The Helmses have no intention of moving out of their two-story Colonial home in Lafayette Hill.
The couple, Bobbi, 66, and Mark, 68, have lived there for 40 years and are too well-situated between kids, grandkids, and Bobbi's nonagenarian parents to be swayed elsewhere.
But Mark had a scare in August 2017 that made them rethink how and where they live within their house.
Just before an annual family vacation to the Outer Banks of North Carolina, Mark fell down the stairs. After a hospital visit and doctor's OK, they went ahead with their trip. But when they arrived, their daughters wanted to have a serious discussion.
"My two daughters pulled us aside and said, 'You should think about moving,'" Bobbi recalled. "I said, 'We're not moving.' They said, 'Then you need to put on an addition.' It was the first time it was raised, and I thought, 'Oh, I didn't think about that.'"
Bobbi began looking into options for aging in place. Now, after a five-month construction project completed in May, the couple have a new master bedroom, sunroom, crafts room, and bathroom. The project, all told, cost roughly $180,000.
"My home is going to be here for 20 years, at least," Bobbi said. "After that, we'll see what we need."
According to a 2017 HomeAdvisor report, 37 percent of homeowners reported having difficulties walking up stairs or reaching for cabinets as they age, and 41 percent said they've experienced a trip or a fall. Thirty-six percent said they count on help to do everyday tasks at home. Nearly half of owners 75 and older responded that they had prepared for aging with home renovations, but 15 percent did so only after their physical needs made their dwellings unlivable.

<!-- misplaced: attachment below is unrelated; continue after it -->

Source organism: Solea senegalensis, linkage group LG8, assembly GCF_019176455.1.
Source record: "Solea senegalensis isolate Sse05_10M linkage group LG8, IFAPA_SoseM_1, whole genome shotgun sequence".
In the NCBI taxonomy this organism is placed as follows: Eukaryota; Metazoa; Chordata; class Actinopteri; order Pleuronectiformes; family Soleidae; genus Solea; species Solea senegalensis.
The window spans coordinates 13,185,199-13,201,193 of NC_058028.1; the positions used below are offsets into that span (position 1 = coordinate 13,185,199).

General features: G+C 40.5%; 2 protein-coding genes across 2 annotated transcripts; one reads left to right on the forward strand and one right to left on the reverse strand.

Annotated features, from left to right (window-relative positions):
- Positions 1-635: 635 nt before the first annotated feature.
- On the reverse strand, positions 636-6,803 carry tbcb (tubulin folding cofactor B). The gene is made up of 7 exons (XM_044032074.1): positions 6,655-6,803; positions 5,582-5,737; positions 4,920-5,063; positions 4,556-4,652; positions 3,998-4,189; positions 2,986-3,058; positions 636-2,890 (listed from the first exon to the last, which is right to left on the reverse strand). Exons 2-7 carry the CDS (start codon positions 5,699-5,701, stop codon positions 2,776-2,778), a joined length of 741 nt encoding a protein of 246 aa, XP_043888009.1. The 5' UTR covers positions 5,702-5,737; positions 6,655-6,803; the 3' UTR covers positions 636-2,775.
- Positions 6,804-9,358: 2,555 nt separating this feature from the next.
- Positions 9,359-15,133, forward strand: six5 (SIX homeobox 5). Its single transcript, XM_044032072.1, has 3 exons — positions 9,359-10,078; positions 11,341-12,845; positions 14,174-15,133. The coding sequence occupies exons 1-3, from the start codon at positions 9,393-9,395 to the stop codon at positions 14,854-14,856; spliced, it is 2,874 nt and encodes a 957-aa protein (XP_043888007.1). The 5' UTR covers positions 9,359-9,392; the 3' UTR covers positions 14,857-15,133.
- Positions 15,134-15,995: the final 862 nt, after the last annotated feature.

Pennsylvania's senior citizen contingent is growing — fast. As the Inquirer and Daily News reported earlier this year, "the state's senior population is growing at a rate 20 times faster than Pennsylvania's overall population." In Montgomery County, where the Helmses live, nearly one-quarter of residents will be older than 65 in a little more than two decades, according to the Pennsylvania State Data Center.
As explored in an Inquirer and Daily series, many older adults hope to continue living where they are, but the health benefits of "aging in place" are hard to measure. Karen Bergey, a gerontologist based in Fairmount, said the pluses to staying in one's home, if it's done safely, are "psychosocial."
"The comfort of home is what that's about," Bergey said, adding: "If you know your community, if you're involved in your community, you'll want to stay in your community."
While aging-in-place modifications can be expensive, Bergey said there are many ways homeowners can get started affordably. Installing handrails, for example, is an inexpensive safety upgrade. Or residents can remove slippery throw rugs or reorganize the kitchen for better reachability without diving into their pockets at all.
Some homeowners, such as the Helmses, need to relocate their lives to the ground floor.